Important Facts

Your Life Insurance Application: 3 Definitions You Should Know

Insurance policy language can be a bit challenging, but it's important understand a few policy definitions. Learn these terms and be prepared to begin the policy application process.

Know what these terms mean before applying for any type of life insurance coverage

No matter what type of life insurance policy you're applying for, it's important that you understand certain policy definitions before you begin to complete your application. By doing so, you can be certain that your contract is written the way you intended it to be.

Unfortunately, many people aren't as prepared as they should be when applying for life insurance coverage, making it difficult to make important policy decisions. In this article, we'll look at three policy terms that are sometimes misunderstood: the policyowner, the insured, and the beneficiary.

The Policyowner

When you purchase a life insurance policy, you are considered the policyowner (also known as the applicant). As the policyowner you:
  • Are responsible for making the premium payments
  • Have the right to make changes to the beneficiary
  • Can take policy loans or withdrawals (if you have a type of permanent* life insurance policy)

Simply put, it's your policy and you alone have the right to make any policy adjustments that you like.

The Insured

In many cases, the insured is also the policyowner. However, there are instances where this can differ, and why it's important to know the difference. For example, you could be the policyowner on a contract for a minor child who is the insured.

An easy way to understand this term is to know that the insured is the person whose life is being insured under the terms of the contract. It's the person on whom the premiums are based (their health, age, and other factors) at the time the application is written. When the insured dies, the death benefit is paid out to the beneficiary.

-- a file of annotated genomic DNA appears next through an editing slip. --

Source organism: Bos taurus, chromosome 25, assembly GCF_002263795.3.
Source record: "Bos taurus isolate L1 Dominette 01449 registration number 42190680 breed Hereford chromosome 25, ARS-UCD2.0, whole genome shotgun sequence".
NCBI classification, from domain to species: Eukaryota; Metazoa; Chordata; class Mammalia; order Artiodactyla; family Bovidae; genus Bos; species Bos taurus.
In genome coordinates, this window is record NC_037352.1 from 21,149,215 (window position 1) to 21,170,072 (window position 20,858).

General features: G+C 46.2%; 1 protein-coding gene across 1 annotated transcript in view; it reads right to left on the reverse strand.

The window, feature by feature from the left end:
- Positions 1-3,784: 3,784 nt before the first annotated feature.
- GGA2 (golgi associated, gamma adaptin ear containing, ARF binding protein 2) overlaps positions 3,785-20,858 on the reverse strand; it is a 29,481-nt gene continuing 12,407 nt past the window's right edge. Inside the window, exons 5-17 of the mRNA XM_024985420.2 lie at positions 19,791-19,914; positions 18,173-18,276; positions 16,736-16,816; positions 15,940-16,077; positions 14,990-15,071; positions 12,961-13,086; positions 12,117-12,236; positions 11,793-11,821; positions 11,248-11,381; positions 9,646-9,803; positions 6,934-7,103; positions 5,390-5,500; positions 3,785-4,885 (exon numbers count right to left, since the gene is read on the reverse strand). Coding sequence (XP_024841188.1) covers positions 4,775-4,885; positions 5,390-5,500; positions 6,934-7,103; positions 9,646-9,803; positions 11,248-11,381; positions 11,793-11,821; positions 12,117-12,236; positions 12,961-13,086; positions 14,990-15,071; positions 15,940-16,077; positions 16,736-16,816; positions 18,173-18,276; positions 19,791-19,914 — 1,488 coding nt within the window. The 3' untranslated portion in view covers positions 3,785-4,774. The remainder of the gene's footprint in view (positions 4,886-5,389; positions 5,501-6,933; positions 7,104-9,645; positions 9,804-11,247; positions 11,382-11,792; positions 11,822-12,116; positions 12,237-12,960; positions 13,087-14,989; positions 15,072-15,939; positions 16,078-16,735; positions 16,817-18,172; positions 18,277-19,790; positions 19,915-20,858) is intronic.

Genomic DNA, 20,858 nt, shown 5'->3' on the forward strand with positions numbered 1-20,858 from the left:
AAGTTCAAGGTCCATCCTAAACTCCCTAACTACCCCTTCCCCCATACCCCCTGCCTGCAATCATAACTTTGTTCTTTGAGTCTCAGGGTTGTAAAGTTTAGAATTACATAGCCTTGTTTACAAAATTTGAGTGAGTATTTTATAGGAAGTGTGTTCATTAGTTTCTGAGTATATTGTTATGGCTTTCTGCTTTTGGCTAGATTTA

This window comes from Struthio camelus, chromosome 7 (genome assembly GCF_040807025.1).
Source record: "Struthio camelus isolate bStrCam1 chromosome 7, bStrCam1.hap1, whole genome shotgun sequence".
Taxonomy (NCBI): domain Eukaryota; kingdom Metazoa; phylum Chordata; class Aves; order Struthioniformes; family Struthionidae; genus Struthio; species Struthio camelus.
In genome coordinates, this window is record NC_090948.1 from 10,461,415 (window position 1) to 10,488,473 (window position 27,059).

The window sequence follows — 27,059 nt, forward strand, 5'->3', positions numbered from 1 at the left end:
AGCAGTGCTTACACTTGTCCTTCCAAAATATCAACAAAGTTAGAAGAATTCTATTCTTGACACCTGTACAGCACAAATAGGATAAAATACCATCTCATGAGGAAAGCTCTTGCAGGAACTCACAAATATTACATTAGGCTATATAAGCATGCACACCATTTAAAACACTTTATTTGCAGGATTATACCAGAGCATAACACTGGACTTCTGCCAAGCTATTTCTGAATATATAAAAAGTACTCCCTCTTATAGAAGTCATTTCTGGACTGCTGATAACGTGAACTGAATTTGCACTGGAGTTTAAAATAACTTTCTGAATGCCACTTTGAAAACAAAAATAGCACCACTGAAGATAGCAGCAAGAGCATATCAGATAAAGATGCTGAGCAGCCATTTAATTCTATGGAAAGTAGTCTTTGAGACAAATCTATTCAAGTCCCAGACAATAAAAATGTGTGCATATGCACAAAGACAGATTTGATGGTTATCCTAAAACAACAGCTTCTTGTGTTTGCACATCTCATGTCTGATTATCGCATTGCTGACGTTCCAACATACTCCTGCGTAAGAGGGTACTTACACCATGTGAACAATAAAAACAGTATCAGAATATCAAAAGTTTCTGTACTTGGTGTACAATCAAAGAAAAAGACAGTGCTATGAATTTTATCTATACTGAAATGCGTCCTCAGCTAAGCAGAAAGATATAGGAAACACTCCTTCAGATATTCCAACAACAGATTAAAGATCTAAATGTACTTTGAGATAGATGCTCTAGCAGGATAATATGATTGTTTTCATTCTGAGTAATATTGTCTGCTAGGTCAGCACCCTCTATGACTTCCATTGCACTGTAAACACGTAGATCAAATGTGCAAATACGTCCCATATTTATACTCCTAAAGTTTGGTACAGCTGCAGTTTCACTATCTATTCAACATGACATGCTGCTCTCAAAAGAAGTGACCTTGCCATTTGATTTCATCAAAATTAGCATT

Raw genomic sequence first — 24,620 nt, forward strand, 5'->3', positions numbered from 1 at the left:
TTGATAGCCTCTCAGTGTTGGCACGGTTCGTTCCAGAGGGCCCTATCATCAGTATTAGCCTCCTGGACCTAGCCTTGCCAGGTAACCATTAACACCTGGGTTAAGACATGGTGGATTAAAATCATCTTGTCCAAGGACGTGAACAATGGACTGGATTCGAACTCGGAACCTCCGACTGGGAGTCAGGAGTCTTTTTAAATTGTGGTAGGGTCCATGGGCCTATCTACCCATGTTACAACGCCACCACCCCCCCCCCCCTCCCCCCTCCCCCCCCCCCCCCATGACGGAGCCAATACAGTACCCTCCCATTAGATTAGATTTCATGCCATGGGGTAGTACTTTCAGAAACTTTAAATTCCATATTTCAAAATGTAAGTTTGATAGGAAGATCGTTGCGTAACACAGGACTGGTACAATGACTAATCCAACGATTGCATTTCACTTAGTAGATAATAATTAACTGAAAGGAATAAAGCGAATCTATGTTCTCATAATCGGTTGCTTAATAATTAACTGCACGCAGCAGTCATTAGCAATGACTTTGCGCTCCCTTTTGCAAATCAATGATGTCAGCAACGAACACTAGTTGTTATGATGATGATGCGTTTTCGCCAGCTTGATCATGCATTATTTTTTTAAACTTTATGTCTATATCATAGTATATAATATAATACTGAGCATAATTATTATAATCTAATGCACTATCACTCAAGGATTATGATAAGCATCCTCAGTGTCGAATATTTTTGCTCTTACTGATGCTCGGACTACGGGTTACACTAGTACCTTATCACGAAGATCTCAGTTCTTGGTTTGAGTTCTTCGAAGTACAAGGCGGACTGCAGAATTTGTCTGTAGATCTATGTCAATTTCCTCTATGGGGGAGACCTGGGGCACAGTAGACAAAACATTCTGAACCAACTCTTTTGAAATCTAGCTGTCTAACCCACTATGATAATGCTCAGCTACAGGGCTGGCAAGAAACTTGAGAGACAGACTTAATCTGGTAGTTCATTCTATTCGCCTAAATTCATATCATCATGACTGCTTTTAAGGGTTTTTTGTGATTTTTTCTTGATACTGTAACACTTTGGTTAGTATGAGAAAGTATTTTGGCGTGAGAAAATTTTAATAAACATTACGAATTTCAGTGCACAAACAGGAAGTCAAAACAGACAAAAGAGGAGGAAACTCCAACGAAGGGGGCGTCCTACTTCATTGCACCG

The Named Beneficiary

The named beneficiary is the person(s) or entity listed on the life insurance contract who receives the death benefit when the insured dies. When you're ready to start your application, you'll be asked to name primary, secondary, and tertiary beneficiaries. A primary beneficiary is first in line to receive the life insurance proceeds, the secondary is second, and tertiary is third.

For example, let's say that your spouse is the primary beneficiary on your policy and your children are secondary beneficiaries. If you and your spouse were to pass away at the same time, then the death benefit will be paid out to your children as specified in your contract. Having a tertiary beneficiary isn't always required at the time of the application, but it can be an important step that you may not want skip. Basically, it's naming a person(s) or entity that is third in line in the event the primary and secondary beneficiaries are deceased at the time the policy pays out.

Taking your time to select the right type of life insurance policy is important. However, so is understanding the often confusing terminology involved with the life insurance application process. You can read more about the life insurance application process by visiting the Protective Learning Center.


*Provided required premium payments are timely made.
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All Learning Center articles are general summaries that can be used when considering your financial future at various life stages. The information presented is for educational purposes and is meant to supplement other information specific to your situation. It is not intended as investment advice and does not necessarily represent the opinion of Protective Life or its subsidiaries.

Learning Center articles may describe services and financial products not offered by Protective Life or its subsidiaries. Descriptions of financial products contained in Learning Center articles are not intended to represent those offered by Protective Life or its subsidiaries.

Neither Protective Life nor its representatives offer legal or tax advice. We encourage you to consult with your financial adviser and legal or tax adviser regarding your individual situations before making investment, social security, retirement planning, and tax‐related decisions. For information about Protective Life and its products and services, visit www.protective.com.

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